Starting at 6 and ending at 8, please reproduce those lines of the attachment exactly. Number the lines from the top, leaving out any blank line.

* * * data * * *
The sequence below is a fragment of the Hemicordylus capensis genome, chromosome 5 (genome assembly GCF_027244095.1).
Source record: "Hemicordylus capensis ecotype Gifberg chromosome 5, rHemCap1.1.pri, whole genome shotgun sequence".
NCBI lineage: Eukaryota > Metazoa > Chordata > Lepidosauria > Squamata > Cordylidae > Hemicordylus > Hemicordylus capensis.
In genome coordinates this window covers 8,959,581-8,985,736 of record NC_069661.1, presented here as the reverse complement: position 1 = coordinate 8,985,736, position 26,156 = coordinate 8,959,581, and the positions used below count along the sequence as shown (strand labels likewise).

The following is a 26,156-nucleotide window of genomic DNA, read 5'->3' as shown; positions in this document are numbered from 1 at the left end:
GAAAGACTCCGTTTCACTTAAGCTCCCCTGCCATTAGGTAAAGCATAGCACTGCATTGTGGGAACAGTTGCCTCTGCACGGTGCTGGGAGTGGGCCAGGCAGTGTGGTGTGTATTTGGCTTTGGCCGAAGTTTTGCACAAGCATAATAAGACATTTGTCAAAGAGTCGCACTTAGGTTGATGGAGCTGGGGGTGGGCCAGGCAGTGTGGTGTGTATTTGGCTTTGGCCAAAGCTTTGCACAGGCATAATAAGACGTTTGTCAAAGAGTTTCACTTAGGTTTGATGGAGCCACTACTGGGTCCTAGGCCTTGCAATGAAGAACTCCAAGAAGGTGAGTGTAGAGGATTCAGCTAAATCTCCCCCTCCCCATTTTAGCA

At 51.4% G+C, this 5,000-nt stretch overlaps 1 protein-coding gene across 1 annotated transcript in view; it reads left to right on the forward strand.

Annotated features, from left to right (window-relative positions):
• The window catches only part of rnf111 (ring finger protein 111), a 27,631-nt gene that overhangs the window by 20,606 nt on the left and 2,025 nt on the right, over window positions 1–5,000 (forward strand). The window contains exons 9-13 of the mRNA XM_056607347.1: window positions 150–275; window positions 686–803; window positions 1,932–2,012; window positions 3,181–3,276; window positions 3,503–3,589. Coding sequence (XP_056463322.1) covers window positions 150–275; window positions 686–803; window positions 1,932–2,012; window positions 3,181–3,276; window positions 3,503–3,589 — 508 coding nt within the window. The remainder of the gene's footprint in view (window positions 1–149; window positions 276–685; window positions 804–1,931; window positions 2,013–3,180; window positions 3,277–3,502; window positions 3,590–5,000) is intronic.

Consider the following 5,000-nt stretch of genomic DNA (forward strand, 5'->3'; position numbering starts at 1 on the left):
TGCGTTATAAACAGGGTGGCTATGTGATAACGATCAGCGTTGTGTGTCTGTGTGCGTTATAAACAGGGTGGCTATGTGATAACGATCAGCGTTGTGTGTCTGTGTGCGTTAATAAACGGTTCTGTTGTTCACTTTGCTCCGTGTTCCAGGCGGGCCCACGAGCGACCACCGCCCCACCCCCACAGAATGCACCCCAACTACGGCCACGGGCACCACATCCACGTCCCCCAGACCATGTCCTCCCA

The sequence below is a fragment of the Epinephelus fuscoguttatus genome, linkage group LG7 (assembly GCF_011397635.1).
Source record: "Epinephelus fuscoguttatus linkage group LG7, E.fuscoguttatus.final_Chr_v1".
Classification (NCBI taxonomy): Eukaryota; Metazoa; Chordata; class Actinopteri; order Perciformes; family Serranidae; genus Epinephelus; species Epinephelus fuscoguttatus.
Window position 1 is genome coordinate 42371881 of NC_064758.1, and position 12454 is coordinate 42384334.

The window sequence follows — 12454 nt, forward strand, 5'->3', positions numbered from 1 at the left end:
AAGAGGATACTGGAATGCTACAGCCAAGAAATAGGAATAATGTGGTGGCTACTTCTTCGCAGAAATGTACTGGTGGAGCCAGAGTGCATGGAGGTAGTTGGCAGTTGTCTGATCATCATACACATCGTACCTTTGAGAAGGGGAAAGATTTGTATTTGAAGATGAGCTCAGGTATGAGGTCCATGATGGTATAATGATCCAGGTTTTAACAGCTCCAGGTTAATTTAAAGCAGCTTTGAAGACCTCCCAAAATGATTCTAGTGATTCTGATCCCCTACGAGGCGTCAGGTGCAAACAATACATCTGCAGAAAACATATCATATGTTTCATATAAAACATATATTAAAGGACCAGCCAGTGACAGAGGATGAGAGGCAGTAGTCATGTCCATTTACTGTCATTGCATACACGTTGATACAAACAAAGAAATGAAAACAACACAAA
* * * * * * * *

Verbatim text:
GAAAGACTCCGTTTCACTTAAGCTCCCCTGCCATTAGGTAAAGCATAGCACTGCATTGTGGGAACAGTTGCCTCTGCACGGTGCTGGGAGTGGGCCAGGCAGTGTGGTGTGTATTTGGCTTTGGCCGAAGTTTTGCACAAGCATAATAAGACATTTGTCAAAGAGTCGCACTTAGGTTGATGGAGCTGGGGGTGGGCCAGGCAGTGTGGTGTGTATTTGGCTTTGGCCAAAGCTTTGCACAGGCATAATAAGACGTTTGTCAAAGAGTTTCACTTAGGTTTGATGGAGCCACTACTGGGTCCTAGGCCTTGCAATGAAGAACTCCAAGAAGGTGAGTGTAGAGGATTCAGCTAAATCTCCCCCTCCCCATTTTAGCA

At 51.4% G+C, this 5,000-nt stretch overlaps 1 protein-coding gene across 1 annotated transcript in view; it reads left to right on the forward strand.

Annotated features, from left to right (window-relative positions):